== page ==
This guest post from Doug Nordman is part of the “money stories” feature at Get Rich Slowly. Some stories contain general advice; others are examples of how a GRS reader achieved financial success — or failure. These stories feature folks from all stages of financial maturity. Doug is the , author of The Military Guide to Financial Independence and Retirement and founder of The-Military-Guide.com.
My name is Doug, and I’m a retired U.S. Navy submariner. I’m also financially independent.
I graduated from college in 1982 and spent most of the next five years in training or underwater. Like most military servicemembers, I had a steady income but very little free time. I knew how to save but I was very slow to learn how to invest.
My first ten years of active duty were challenging, fulfilling, and fun — but then my spouse and I started our family. When our daughter was born, my priorities changed and I wanted to have more family time. I was very surprised to learn that the work challenges were no longer as important to me, and the 60-hour workweeks (plus months at sea) were definitely ruining our quality of life.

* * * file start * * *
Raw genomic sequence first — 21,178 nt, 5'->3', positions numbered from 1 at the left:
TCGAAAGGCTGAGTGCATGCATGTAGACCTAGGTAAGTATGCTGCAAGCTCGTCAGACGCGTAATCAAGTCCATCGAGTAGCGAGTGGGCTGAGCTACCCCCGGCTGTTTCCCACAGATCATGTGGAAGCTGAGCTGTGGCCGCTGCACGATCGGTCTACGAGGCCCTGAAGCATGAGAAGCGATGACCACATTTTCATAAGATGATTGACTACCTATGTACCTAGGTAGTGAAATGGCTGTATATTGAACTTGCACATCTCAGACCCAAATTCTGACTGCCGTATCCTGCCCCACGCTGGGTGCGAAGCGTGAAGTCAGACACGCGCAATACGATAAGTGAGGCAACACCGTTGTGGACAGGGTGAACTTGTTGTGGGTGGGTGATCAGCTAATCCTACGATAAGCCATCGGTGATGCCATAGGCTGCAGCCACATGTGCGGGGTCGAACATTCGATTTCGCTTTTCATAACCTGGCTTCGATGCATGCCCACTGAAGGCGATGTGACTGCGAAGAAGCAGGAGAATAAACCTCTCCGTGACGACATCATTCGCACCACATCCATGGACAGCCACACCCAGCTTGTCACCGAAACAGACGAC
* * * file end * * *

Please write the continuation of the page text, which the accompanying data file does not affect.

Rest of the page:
Your Money or Your Life
In 1992, Joe Dominguez published Your Money Or Your Life. (It’s still at your local public library.) After reading it, my spouse and I realized that we could reach financial independence earlier than the traditional retirement age. We learned more about saving and investing and began fixing all the financial mistakes we’d made over the years. In 1996, when Tom Stanley started writing his Millionaire Next Door books, we added his advice to our toolbox.
My second “blinding flash of the oblivious” happened when I was nearing military retirement. I tried to figure out my next career by working through the typical self-assessment and interest-discovery tools. The discouraging results predicted that I’d make an excellent mid-level manager or nuclear engineer — pretty much how I’d spent the last 20 years.
I wasn’t interested in those careers (or, as it turned out, any employment at all). So, I reviewed our finances to see how much longer I needed to work. Unexpectedly, we found we were already financially independent and didn’t have to pursue bridge careers.
I retired in 2002 at the age of 41, when our daughter was nearly ten years old. On my first official day of retirement we gave ourselves the gift we’d been joking about for a few months: family surfing lessons. Much to my surprise, we were hooked. It’s a great way to spend time with your kids, and it’s an entire lifestyle! Today I surf at least twice a week and our daughter has been riding waves for over half her life. I plan to paddle out for the rest of my life.
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